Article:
Travel information for Catalina Island
Catalina can be reached by passenger ferries that depart from Long Beach and San Pedroas well as Newport Beach. The island can also be reached by helicopter service from either Long Beach or San Pedro. Please see the following website, www.catalinachamber.com, for more specific information on traveling to Catalina and to view available dates, times and prices. (Travel Note: Back in the 1990s the Royal Caribbean, Princess and Carnival cruise lines starting making Catalina a regular stop on their Baja cruise itineraries. The ships usually anchor approximately 100 feet outside of Avalon Harbor and passengers are ferried by small boats onto the island)
Catalina is unique because motor vehicles are restricted on most areas of the island with the exception of the city of Avalon. Most residents use golf carts but bicycles are also a popular alternative and there are several rental shops available for tourists to rent either types of transportation. The Catalina Island Conservancy offers bus and jeep tours into the interior of the island and they also issue hiking and mountain biking permits that can be obtained through the Conservancy office. (Travel Note: Hiking permits are free but there is an annual fee for mountain bike permits with additional helmet and tire requirements) For more information regarding transportation on the island of Catalina, please see the website www.catalinachamber.com
Things to see and do on Catalina
Once visitors are on Catalina there are numerous sites to see and a variety of activities to enjoy. Here is a list of just a few of the things to see and do on the island:
- Glass Bottom Boat Tours – This popular tour takes visitors on a trip in a glass bottom boat to the Lover’s Cove Marine Preserve to view the abundant sea life in the kelp forests located just off shore. Advance reservations are required and highly recommended. For further information regarding the tours offered by the Santa Catalina Island Company please call 310-510-8687 or view their website at www.visitcatalinaisland.com (Catalina Trivia: The 1966 movie, “The Glass Bottom Boat starring Doris Day and Rod Taylor was based on the original Catalina tours and portions of the movie were filmed on the island)
- Flying Fish Tours – Another popular boat tour for visitors to take while on the island is the Flying Fish Tour. The famed flying fish can be seen seasonally off the coast of Catalina from late May to September every year. These amazing fish propel themselves out of the water sometimes reaching heights as high at 30 feet above the water. For more information regarding these tours offered by the Santa Catalina Island Company please call 310-510-8687 or view their website at www.visitcatalinaisland.com
- Other water activities – snorkeling, scuba diving, para sailing, kayaking and paddle boarding. (Travel Note: Please be advised to check your preferred Catalina Island vendors to inquire about reservation, availability and price information prior to your trip to Catalina and it is always a good idea to also ask about cancellation policies just in case of scheduling problems)
- Catalina Casino Tour – The iconic landmark of Avalon is the Catalina Casino circular 12-story high building which was built in 1929 by William Wrigley, Jr. The building’s art deco style interior features the Catalina Island Museum and a movie theater on the first floor and a large ballroom on the top floor. Guided tours of the Catalina Casino are available and visitors can learn the history of Catalina Island and in the museum there are displays showing the distinctive Catalina tiles and pottery that was once made locally on the island. For further information regarding the tours offered by the Santa Catalina Island Company, please call 310-510-8687 or view their website at www.visitcatalinaisland.com (Catalina Trivia: Most visitors will assume that the Catalina Casino was a place for gambling but, like most things on the island that have been inspired or influenced by a Mediterranean style, the name is derived from the Italian word casino which means a “gathering place”)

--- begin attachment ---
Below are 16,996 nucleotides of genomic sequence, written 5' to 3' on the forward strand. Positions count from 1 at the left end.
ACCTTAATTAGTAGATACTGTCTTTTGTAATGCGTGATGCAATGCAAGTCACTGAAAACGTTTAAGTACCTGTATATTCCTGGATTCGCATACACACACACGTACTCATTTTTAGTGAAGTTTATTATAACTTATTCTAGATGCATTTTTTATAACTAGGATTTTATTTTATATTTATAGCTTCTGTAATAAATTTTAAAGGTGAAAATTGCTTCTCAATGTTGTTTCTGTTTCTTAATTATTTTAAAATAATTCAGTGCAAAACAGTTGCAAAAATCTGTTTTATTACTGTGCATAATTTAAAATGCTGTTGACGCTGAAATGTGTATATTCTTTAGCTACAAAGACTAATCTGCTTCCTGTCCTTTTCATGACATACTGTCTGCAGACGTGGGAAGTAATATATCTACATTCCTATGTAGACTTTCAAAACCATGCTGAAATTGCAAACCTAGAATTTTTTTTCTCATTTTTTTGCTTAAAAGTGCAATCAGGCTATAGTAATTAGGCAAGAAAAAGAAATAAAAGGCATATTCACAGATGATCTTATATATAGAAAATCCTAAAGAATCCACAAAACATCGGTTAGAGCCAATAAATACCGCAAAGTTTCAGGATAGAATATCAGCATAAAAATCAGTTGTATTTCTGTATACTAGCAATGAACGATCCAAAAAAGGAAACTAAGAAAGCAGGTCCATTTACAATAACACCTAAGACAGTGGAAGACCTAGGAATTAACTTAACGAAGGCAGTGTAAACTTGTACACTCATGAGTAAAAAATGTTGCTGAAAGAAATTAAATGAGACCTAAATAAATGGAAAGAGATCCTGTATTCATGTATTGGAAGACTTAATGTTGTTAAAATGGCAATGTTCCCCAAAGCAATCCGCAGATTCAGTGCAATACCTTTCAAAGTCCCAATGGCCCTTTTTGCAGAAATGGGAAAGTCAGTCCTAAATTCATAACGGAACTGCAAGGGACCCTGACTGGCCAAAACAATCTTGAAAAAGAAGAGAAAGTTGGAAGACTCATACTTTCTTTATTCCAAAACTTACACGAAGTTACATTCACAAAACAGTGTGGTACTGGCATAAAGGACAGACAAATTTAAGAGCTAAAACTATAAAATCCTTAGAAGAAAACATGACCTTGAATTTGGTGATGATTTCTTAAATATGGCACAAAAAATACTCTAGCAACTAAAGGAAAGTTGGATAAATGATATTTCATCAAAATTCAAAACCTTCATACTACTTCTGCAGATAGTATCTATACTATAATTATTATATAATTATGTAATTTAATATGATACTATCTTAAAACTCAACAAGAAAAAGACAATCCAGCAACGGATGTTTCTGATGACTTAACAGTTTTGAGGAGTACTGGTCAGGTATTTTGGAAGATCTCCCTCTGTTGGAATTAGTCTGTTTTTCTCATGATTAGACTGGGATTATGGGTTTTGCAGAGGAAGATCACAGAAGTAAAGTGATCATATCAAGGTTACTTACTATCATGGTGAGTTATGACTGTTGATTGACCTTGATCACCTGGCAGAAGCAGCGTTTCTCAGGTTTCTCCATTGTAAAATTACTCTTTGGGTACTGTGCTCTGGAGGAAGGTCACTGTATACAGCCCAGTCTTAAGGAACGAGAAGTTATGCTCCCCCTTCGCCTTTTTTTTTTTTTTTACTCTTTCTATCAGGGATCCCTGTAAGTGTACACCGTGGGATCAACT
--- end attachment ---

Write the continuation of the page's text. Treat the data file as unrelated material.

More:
- The Wrigley Memorial and Gardens – High on the hill on the opposite side of Avalon Bay and the Catalina Casino is the Wrigley Memorial and Gardens, from this vantage point on the island there are spectacular views of Avalon Harbor. The Memorial, which honors William Wrigley Jr, is the centerpiece of the 38 acre Botanical Gardens which features a variety of desert plants that were originally planted at the direction of Wrigley’s wife, Ada. The Memorial was built in 1933-34 using Catalina stone quarried on the island and the red roof tile and beautiful handmade tile where produced locally by the Catalina Pottery plant which operated on the island from 1927 to 1937. The Memorial and the Gardens are operated by the Catalina Island Conservancy, please see www.catalinaconservancy.org for more information regarding hours of operation and tour prices. (Catalina Trivia: William Wrigley Jr. was originally buried in the sarcophagus located in Wrigley Memorial. The Memorial is located near the former Wrigley home on Catalina; unfortunately the house is not open to public tours but currently provides deluxe accommodations for island visitors as the Inn at Mt. Ada. In 1947, Wrigley’s remains were moved to the Forest Lawn Cemetery in Glendale, CA)